Summary: This parables is about Israel, Israel’s response to the kingdom message of Jesus, and the consequences from a lack of response by the religious leaders and then the people.
The Parables of Jesus
The Wicked Tenants
June 14, 2009
This week we are going to examine what many consider to be a very complicated parable: the parable of the wicked tenants. This is a parable about Israel. It goes along with similar themes to the parable of the two sons and the parables of the wedding banquet and feast (which we will look at next time). So turn to Matthew 21:33-46.
A mother ran into the bedroom when she heard her seven-year-old son scream. She found his two-year-old sister pulling his hair. She gently released the little girl’s grip and said comfortingly to the boy, "There, there. She didn’t mean it. She doesn’t know that hurts." He nodded his acknowledgement, and she left the room.
As she started down the hall the little girl screamed. Rushing back in, she asked, "What happened?"
The little boy replied, "She knows now."
33"Listen to another parable: There was a landowner who planted a vineyard. He put a wall around it, dug a winepress in it and built a watchtower. Then he rented the vineyard to some farmers and went away on a journey. 34When the harvest time approached, he sent his servants to the tenants to collect his fruit.
35"The tenants seized his servants; they beat one, killed another, and stoned a third. 36Then he sent other servants to them, more than the first time, and the tenants treated them the same way. 37Last of all, he sent his son to them. ’They will respect my son,’ he said.
38"But when the tenants saw the son, they said to each other, ’This is the heir. Come, let’s kill him and take his inheritance.’ 39So they took him and threw him out of the vineyard and killed him.
40"Therefore, when the owner of the vineyard comes, what will he do to those tenants?"
41"He will bring those wretches to a wretched end," they replied, "and he will rent the vineyard to other tenants, who will give him his share of the crop at harvest time."
42Jesus said to them, "Have you never read in the Scriptures:
" ’The stone the builders rejected
has become the capstone;
the Lord has done this,
and it is marvelous in our eyes’?
43"Therefore I tell you that the kingdom of God will be taken away from you and given to a people who will produce its fruit. 44He who falls on this stone will be broken to pieces, but he on whom it falls will be crushed."
45When the chief priests and the Pharisees heard Jesus’ parables, they knew he was talking about them. 46They looked for a way to arrest him, but they were afraid of the crowd because the people held that he was a prophet.
As with many parables, Jesus uses symbols in his stories that give a deeper meaning. This is where we need to be careful because not all things have deeper meanings. Sometimes a field is really just a field. But here we can deduce some likely meanings.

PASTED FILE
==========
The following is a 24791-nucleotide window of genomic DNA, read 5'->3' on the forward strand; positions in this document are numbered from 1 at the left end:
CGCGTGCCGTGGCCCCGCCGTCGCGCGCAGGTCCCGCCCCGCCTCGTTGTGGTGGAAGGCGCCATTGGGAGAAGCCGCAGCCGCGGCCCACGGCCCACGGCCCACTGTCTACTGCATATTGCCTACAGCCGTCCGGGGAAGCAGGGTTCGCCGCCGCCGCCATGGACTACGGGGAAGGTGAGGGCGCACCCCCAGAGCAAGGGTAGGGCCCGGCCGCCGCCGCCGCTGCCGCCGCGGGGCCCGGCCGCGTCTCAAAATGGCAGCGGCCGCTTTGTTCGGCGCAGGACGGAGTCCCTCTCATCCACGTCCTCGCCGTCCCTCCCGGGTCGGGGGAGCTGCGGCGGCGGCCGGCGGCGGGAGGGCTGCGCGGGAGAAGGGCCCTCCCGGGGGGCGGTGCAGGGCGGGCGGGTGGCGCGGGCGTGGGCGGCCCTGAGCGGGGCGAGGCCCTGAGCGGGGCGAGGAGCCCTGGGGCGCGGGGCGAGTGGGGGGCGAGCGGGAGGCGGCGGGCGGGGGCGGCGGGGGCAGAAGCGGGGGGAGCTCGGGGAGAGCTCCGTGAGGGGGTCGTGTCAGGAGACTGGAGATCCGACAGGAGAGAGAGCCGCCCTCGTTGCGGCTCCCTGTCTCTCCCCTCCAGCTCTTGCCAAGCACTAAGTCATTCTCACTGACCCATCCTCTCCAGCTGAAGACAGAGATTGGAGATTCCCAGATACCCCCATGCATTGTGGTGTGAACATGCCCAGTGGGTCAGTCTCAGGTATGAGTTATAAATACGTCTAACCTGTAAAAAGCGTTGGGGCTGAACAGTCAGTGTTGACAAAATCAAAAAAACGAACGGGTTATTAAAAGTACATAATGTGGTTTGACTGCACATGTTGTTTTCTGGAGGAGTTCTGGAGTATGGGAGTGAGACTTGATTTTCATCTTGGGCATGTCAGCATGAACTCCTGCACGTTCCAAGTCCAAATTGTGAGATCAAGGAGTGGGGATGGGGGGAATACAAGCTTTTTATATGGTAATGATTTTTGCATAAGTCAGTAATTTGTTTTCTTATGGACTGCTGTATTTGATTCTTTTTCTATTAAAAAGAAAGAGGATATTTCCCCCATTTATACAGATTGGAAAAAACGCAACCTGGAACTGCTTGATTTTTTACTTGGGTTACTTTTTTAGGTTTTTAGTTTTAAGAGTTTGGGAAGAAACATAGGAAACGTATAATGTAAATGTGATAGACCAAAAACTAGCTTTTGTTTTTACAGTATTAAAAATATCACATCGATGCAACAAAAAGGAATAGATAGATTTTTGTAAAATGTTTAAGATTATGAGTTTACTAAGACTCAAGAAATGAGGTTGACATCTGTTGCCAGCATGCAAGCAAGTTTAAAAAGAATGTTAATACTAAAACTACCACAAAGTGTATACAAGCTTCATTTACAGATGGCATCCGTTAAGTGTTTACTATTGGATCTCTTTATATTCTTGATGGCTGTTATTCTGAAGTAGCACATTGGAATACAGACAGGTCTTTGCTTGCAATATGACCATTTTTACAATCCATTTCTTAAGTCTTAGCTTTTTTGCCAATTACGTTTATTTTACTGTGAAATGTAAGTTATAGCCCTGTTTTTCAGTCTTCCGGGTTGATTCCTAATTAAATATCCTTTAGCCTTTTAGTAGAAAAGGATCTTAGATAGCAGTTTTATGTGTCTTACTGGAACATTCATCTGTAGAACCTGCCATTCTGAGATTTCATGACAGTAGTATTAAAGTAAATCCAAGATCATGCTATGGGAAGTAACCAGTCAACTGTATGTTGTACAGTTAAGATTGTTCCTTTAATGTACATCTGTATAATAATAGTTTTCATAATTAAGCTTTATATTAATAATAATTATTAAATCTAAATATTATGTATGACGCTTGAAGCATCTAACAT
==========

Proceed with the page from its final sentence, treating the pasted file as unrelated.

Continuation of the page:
• The vineyard is Jerusalem
I say likely here because sometimes these things are debated. Here some say that the vineyard is all of Israel. I believe that is represents all of Israel because it is indicative of Jerusalem. Jesus paints the picture of a wall, a watch tower and a winepress. This combination most likely would have pointed to Jerusalem. The wall around Jerusalem. The watch tower would be a the temple who was supposed to keep watch over the spiritual life of the people. The winepress would also point to the Temple but specifically the Temple authorities who were supposed to take care of the people especially the poor financially but Jesus is indicating that they had misappropriated the finances. No wonder the religious rulers were so upset.
Besides the placement of this parable in relation to Jesus’ entry into Jerusalem and arrival at the temple makes it very clear who Jesus is accusing.
• The servants are the prophets
These are the OT prophets many of whom were beaten and killed as God’s messengers. God sent them to all of Israel and to Jerusalem many, many times.
• The son is Jesus
Jesus who would be very shortly taken outside the city walls and crucified. He was taken outside so that the city and the Temple would not be ritually defiled.
• The tenants are Israel
Not just one generation but in general all of Israel over the course of its history. And especially those who are to be leaders over Israel.
I know that it can be especially tempting to continue allegorizing everything in this parable. However, other than these items, there is no clear indication that Jesus intended for his hearers to do so. The inheritance is not eternal life. The fruit is not the sinner’s prayer. These are more general as in the message of the kingdom and the productive living that follows. Specifics are not given by Jesus here about what entails productive living nor does Jesus give details on what the judgment looks like other than the wicked tenants will meet their deserved end.